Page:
The use of technology to modernise and streamline the agricultural industry would not only provide more food security but could also decrease costs and help to de-carbonise the world and possibly make Africa the food basket of the world.
BRICS (Brazil, Russia, India, China and South Africa) nations produce more than a third of global agricultural output and have a significant role and responsibility in ensuring the sustainability of the agriculture and food sector, global food security and nutrition.
During one of the panel discussions at the BRICS Business Forum in Sandton, Johannesburg, sustainable development in agriculture and the promotion of trade and investment in agriculture across BRICS nations were discussed.
Chairman and Global CEO of UPL and BRICS Business Council member of India, Jai Shroff spoke about how climate change impacted the sector the most.
He said if BRICS could take the lead to reward farmers for sustainable behaviour, there would be massive change in the efforts to de-carbonise the world.
Shroff said that beyond the carbon credit, farmers should be rewarded in either money or better shelf space in the stores.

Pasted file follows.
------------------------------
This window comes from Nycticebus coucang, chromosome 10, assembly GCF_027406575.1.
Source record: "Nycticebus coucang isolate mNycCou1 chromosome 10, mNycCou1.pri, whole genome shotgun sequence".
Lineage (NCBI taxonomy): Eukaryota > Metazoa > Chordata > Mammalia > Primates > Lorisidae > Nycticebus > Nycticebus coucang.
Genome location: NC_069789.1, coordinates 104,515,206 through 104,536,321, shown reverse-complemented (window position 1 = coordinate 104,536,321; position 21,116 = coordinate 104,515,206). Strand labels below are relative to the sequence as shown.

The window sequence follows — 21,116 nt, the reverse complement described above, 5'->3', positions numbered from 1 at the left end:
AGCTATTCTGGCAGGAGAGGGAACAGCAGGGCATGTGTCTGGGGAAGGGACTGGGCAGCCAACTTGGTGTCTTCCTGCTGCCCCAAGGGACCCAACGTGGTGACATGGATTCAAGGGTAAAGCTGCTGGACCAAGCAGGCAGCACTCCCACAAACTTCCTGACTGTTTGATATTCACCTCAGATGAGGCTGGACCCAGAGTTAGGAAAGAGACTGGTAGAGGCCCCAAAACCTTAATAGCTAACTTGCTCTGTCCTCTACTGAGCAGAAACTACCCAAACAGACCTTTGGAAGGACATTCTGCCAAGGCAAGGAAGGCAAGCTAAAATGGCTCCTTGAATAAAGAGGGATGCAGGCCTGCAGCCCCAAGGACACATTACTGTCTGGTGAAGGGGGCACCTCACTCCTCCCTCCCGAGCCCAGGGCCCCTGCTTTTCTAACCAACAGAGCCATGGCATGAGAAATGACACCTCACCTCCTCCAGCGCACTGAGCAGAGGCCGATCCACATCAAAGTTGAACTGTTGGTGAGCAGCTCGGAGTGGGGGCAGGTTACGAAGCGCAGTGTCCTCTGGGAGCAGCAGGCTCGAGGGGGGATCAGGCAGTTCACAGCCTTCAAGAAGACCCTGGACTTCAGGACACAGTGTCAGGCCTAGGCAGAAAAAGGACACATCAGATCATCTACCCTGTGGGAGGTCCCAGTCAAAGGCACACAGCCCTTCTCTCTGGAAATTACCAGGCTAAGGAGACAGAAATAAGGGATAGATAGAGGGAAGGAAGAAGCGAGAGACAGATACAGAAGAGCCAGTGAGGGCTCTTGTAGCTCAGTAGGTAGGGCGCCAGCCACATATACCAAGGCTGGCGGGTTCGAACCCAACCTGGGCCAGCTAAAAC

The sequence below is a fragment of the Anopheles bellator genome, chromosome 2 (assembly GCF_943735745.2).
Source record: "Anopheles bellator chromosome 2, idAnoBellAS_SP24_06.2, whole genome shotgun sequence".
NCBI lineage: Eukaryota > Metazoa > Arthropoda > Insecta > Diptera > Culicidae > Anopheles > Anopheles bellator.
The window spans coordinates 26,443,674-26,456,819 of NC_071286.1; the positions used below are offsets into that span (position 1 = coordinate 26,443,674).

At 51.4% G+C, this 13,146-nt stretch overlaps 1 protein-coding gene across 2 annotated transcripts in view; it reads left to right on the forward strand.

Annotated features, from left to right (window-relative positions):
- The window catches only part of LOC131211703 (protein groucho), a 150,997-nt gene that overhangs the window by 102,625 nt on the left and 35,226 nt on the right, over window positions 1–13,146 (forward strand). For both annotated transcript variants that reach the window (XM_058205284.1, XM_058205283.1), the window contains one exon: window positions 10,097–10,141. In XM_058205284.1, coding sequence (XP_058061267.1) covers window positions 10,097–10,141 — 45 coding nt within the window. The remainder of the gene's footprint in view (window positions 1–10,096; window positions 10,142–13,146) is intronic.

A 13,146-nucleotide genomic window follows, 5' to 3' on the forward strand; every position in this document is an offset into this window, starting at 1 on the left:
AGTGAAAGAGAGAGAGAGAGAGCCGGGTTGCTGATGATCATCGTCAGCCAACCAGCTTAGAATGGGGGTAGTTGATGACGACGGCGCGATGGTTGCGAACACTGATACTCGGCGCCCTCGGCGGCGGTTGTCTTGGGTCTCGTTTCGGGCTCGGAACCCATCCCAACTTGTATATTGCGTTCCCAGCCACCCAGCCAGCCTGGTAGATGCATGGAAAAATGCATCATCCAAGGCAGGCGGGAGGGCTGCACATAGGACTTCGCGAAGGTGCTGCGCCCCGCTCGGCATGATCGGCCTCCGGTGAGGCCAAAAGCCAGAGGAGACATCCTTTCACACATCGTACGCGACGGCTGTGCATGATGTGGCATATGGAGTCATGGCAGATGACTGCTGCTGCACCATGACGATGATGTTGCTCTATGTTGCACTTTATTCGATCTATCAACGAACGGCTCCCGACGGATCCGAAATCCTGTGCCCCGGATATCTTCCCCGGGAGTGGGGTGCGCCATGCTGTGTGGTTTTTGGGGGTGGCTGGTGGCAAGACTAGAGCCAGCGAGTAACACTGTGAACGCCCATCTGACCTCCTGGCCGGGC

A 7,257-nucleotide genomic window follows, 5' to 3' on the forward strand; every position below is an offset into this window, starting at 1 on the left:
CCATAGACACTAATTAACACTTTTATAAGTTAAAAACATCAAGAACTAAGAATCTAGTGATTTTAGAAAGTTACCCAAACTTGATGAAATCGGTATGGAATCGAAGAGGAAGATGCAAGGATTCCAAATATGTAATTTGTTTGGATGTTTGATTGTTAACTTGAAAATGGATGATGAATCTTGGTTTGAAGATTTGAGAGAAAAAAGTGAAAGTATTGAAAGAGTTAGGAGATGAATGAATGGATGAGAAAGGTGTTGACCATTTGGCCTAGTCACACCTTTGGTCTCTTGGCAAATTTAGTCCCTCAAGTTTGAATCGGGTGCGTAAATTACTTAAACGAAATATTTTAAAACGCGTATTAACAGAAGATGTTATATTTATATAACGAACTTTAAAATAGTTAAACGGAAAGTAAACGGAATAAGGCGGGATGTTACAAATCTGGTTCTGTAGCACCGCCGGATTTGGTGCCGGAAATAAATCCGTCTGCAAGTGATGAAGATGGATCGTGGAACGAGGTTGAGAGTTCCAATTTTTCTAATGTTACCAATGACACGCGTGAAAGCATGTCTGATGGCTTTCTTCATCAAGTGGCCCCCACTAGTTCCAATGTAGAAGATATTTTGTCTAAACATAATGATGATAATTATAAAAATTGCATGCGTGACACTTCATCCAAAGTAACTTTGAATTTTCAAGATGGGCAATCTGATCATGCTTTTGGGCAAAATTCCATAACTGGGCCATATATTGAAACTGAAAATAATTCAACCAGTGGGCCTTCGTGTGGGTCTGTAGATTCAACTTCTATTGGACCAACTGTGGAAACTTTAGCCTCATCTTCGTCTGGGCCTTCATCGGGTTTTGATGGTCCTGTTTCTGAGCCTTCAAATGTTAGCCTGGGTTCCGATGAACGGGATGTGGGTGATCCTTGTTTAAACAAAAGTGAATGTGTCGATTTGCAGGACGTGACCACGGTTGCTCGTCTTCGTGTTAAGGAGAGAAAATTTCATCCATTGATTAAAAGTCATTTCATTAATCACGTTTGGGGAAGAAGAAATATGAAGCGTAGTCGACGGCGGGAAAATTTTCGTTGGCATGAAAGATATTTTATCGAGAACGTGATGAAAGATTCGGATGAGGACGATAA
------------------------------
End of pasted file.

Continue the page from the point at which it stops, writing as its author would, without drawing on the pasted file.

Vice President of BRF, Brazil’s largest producer of animal protein and largest exporter of poultry, Bruno Ferla said the only way to meet the needs of the population and produce more food was through technology.
He said technology would better guide how use limited water resources, soil, what better seeds to use and how to better manage livestock.
He called on BRICS nations and friends of BRICS to take a dominant role in understanding some of the world policies in agriculture, and the motive and impact behind those policies.
“If we do not do this, Africa as the food basket of the world will never happen.
“Everyone wants a seat at the table but what's the point if there's no food on the table.
“We have to be bright enough to balance all of that and give people quality food at a good price,” Ferla said.
Agriculture Working Group and Head of Competence Centre: PhosAgro in Russia, Vladimir Nosov said that several approaches to address the challenges were needed in teh agriculture sector. These included decisions on smart product, smart fertilizers and next generation products such as bio-fertilisers and eco efficient products and fertilisers.
Chairman of China's largest food processor, manufacturer and trader, the COFCO Group Jun Lyu said they were looking forward to sharing some best practices with the rest of the nations during their sessions this week.
Lyu said China actually had only 9% of arable land and 6% of fresh water yet, it was providing food for a large part of the world.
He said the use of a whole series of different strategies and smart ways to manage the challenges of agriculture assisted the country in their production.